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Vaping-related lung injury blamed in first Utah death

In this Tuesday, April 10, 2018 photo, Marshfield High School Principal Robert Keuther displays vaping devices that were confiscated from students in such places as restrooms or hallways at the school in Marshfield, Mass. Utah school officials say there are no clear rules allowing them to confiscate e-cigarettes from students, currently. (AP Photo/Steven Senne, File)

SALT LAKE CITY — The Utah Department of Health says a Salt Lake County resident who suffered a vaping-related lung injury died at their home.

They did not release details about the victim to protect that person’s identity, except to say he or she was under the age of 30.

Dr. Angela Dunn, UDOH state epidemiologist, called the death a real tragedy in the department’s outbreak investigation.

“This death is a sad reminder of the severity of these unexplained illnesses,” Dunn said in a statement. “Based on what we know about this outbreak and what may be contributing to it, our best advice to the public is to stop vaping products that contain THC.”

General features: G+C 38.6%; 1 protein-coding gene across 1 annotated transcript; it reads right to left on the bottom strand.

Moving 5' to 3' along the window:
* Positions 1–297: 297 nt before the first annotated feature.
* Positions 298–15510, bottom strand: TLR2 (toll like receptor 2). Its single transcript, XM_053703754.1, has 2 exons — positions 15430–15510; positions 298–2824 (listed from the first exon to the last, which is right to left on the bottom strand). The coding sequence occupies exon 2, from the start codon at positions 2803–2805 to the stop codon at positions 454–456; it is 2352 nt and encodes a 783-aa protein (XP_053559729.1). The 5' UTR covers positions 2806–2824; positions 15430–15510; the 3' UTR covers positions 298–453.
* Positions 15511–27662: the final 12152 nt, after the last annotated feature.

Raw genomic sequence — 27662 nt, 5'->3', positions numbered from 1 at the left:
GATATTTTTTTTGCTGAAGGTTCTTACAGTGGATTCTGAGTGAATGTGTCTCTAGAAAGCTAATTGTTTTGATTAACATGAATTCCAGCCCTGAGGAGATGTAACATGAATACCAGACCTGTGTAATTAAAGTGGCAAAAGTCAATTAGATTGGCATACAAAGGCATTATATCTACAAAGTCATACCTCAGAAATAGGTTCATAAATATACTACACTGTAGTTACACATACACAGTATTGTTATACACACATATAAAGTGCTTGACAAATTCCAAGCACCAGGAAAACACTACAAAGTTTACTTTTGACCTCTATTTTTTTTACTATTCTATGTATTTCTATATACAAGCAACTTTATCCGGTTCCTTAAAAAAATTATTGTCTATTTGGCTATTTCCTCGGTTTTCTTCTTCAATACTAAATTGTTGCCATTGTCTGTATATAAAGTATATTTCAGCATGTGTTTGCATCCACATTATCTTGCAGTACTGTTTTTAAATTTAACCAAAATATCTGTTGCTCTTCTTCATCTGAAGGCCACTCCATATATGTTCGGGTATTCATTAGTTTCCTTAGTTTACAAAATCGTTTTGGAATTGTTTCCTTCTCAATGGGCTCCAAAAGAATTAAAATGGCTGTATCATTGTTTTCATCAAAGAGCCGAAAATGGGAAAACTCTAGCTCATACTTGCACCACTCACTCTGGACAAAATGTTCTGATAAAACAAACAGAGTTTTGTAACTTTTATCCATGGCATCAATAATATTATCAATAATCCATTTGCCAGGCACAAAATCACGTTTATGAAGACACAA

THC, the primary psychoactive component in marijuana, gives users of marijuana products a “high.” The state medical examiner confirmed the victim who died vaped THC prior to his or her death and did not go to the hospital.

As of this week, the health department confirmed 76 casesĀ of vaping-related lung injury in Utah. They are investigating another potential 14 cases.

According to the health department, 90 percent of those victims involved people treated in a hospital; some required intensive care treatment. 94 percent of Utah’s patients self-reported vaping THC products.

“We are working tirelessly on this outbreak to make sure we don’t have another death in Utah,” Dunn said in an interview on Dave & Dujanovic Wednesday.

“This is an ongoing outbreak. We are getting cases nearly daily being reported to us,” Dunn said.

Hear the rest of the interview: